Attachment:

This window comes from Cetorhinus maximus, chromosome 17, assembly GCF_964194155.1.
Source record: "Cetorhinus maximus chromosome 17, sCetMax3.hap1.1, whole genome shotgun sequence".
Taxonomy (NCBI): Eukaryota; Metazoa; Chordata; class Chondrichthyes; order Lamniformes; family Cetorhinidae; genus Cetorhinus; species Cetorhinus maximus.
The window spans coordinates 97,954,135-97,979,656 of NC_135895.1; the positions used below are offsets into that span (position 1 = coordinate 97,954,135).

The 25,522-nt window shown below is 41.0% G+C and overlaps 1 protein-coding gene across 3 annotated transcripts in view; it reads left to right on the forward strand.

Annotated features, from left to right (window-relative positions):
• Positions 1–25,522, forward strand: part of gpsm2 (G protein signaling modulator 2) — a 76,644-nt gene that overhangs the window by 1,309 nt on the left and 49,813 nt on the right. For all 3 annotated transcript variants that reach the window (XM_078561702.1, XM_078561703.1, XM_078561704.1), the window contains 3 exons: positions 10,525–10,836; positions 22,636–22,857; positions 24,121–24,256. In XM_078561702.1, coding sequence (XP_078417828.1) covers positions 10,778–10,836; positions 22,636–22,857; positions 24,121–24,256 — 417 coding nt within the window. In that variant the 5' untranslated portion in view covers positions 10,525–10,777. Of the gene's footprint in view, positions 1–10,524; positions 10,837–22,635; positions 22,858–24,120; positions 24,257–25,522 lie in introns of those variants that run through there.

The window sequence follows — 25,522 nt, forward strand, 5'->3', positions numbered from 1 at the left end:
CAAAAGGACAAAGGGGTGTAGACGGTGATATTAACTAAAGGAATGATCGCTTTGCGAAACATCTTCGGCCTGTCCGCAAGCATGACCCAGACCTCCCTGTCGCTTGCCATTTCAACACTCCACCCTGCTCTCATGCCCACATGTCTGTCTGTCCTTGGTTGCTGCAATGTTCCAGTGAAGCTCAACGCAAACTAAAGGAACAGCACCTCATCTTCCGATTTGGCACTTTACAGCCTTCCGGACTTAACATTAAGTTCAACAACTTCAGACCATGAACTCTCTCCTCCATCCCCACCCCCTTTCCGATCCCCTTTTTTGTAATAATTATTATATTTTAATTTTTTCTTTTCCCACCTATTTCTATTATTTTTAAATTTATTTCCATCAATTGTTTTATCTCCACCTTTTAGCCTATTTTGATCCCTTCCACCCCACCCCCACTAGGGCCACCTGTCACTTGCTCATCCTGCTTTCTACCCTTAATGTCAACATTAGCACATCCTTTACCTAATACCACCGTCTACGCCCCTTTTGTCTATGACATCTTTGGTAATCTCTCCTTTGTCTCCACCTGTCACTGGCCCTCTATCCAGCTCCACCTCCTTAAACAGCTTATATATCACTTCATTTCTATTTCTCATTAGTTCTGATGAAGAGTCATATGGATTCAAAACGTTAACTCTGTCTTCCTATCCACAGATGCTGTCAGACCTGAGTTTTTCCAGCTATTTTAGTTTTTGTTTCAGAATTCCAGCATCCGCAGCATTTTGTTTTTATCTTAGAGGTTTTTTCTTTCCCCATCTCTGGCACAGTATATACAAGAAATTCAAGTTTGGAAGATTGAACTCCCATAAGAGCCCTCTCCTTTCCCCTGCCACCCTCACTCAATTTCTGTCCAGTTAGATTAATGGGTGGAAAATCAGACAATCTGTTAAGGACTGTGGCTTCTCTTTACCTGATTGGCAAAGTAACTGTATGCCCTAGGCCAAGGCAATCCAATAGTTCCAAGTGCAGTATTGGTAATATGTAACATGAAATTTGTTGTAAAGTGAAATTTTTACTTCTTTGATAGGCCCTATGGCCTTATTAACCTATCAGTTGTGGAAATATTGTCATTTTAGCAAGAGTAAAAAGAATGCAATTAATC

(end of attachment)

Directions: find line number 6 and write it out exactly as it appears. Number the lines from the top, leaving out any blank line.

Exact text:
Annotated features, from left to right (window-relative positions):